Some places to start looking are your local chapters of National orgs:
Women Action Media // Women’s Media Center
Or other organizations or nonprofits:
Rainbow PUSH Coalition
Websites and Blogs:
Angry Asian Man
Step Five. Read Read Read. Listen Listen Listen.
Read voraciously. Read the literature of the movement, its founding texts, its platforms, organization principles, think pieces, op-eds, podcasts, videos. Everything.
Some places to start:
This is by far the most time-consuming step, but also one of the most important. If we don’t have historical context of where our movements have gone before us, then history is doomed to repeat itself, and we won’t improve our methods. We have to know where we’ve been to know where to go next. I feel like a broken record but, again I say, do your research.
Step Six. Be Quiet When it Matters. Be Loud when it Counts.
Step Six is to prevent the “____splaining” epidemic we have on our hands. I cannot tell you how many times I have been cut off, or spoken over by people who appear to want to help…but the question was directed at me. Not them. So to protect our sanity, here’s just a few guiding principles to consider:
- Don’t speak for others, speak for yourself.
- Don’t infiltrate the communities you aren’t a part of.
- Remember to lift up other people’s voices to amplify them, instead of drowning them out with your supposed woke-ness.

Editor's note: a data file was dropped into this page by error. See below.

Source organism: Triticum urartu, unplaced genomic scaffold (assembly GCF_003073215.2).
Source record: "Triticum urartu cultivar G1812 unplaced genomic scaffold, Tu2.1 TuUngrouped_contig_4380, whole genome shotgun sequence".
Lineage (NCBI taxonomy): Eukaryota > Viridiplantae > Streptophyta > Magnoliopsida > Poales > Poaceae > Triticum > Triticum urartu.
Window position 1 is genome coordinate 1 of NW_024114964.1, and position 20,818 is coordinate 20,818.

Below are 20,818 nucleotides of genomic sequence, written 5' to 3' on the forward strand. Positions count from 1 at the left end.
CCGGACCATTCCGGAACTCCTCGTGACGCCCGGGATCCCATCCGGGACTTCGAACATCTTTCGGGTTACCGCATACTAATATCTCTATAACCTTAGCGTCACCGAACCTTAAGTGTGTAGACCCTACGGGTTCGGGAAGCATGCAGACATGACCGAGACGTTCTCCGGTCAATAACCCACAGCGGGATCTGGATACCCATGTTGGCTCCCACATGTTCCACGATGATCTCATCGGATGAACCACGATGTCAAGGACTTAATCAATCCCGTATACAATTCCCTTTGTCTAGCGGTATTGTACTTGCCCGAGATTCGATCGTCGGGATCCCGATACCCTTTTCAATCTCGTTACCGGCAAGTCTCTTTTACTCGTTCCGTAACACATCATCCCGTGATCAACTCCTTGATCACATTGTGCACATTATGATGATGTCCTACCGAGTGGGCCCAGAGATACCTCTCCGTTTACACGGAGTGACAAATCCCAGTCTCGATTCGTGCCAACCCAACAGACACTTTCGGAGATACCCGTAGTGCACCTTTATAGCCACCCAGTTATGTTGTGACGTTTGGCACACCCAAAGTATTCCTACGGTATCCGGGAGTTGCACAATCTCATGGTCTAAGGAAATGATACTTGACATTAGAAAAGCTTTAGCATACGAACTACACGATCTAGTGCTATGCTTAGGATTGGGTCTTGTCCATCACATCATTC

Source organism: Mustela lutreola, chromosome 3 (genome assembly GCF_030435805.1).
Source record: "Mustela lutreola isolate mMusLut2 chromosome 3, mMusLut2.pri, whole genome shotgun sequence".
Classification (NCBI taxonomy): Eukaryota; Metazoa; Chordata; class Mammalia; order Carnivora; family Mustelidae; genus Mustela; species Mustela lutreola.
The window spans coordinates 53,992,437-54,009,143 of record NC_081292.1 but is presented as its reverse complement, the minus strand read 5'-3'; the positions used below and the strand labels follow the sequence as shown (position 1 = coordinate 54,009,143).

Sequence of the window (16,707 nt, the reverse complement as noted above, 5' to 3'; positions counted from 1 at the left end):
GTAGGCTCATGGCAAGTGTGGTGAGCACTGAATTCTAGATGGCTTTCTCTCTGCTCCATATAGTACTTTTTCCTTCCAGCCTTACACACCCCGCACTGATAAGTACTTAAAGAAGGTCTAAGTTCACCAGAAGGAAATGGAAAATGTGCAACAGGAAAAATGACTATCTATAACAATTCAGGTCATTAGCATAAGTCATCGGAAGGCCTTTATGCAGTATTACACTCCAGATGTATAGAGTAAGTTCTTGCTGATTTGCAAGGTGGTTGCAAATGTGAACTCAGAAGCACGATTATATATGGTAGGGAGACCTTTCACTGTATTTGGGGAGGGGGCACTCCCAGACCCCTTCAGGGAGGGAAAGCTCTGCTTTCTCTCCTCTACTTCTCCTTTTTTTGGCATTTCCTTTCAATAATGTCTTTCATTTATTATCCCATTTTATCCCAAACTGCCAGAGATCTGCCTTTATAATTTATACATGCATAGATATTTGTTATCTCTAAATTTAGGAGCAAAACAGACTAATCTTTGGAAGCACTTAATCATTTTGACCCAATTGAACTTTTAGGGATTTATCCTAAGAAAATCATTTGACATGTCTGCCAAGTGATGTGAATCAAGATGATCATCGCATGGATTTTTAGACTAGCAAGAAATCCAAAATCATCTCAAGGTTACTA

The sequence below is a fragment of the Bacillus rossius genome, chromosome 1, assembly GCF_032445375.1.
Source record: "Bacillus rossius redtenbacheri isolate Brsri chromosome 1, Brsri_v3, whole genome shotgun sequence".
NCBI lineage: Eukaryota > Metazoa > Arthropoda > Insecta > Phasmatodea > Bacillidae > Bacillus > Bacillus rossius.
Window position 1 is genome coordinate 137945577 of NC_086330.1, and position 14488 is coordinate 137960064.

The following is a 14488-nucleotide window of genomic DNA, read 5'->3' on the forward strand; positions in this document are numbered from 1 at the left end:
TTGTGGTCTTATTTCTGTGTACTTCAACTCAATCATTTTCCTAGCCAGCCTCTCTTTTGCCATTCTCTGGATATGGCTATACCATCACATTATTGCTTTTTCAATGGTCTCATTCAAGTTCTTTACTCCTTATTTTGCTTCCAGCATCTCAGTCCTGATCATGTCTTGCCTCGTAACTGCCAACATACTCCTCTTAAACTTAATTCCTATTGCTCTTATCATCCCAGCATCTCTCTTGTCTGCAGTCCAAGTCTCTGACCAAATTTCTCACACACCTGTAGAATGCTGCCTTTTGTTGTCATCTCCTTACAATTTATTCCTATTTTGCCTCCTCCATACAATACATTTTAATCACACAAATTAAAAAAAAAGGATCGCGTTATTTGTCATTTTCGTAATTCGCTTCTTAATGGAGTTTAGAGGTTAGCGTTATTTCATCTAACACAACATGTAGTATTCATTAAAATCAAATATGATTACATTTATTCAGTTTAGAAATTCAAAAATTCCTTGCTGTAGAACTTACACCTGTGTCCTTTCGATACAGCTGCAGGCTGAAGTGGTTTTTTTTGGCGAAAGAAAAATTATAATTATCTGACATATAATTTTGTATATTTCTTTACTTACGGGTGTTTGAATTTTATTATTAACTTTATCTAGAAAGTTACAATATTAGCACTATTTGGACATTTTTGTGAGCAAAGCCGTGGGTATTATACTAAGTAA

- Do not assume people’s circumstances or experiences. Just because someone is ____ doesn’t mean they’ve experienced _____ and vice versa.
- Remember that being an ally doesn’t mean being loud. It doesn’t mean always being heard by everyone. It means being effective. It is strategically placing yourself in situations that aid the cause at hand.
It’s hard to explain, but sometimes movements need surrogates. If I try to explain to an ignorant bartender what sexism or racism is and micro-aggressions, the message may not resonate. Sometimes it takes a guy to do that, and that’s okay, for now. I am not too proud to ask for help if it means progress, but I should still have the opportunity to speak my truth and my experience from my perspective before someone comes bulldozing through trying to save me. I am capable of saving myself. Allyship is about leaving space and providing support. It’s about letting others take the lead and guide you to the live they envision for themselves. If you fight with someone or fight for someone, let them show you a helpful way to do that.
Step Seven: Show Up.
Don’t be accused of Slacktivism. Don’t just tweet. Don’t just share articles — show up. And that can mean calling your representatives. That can mean sending letters. That can mean attending rallies. That can mean donating funds or services. That can mean attending teach-ins or workshops. Support. Show up for them, and they’ll show up for you. Freedom is a team sport. Our liberation is bound together. The faster we all realize that, the more progress we’ll make. (i.e., this)
Step Eight: Ask for Help & Organize.
So you’ve done your research, followed the organizers, checked your privilege, subscribed to the newsletters, attended the teach-ins, emailed your representatives, donated to the organizations, what do you do now?
Well, first, if you are still fuzzy on a subject you want to be knowledgeable of, ask for help. We got you. We are in this together.
And then find a cause you can truly fight for — long term — and do just that. Organize. Recruit. Fundraise. Petition. Canvass. Do what you can with the time and funds you have to offer. The revolution begins now. I thank you in advance for your service.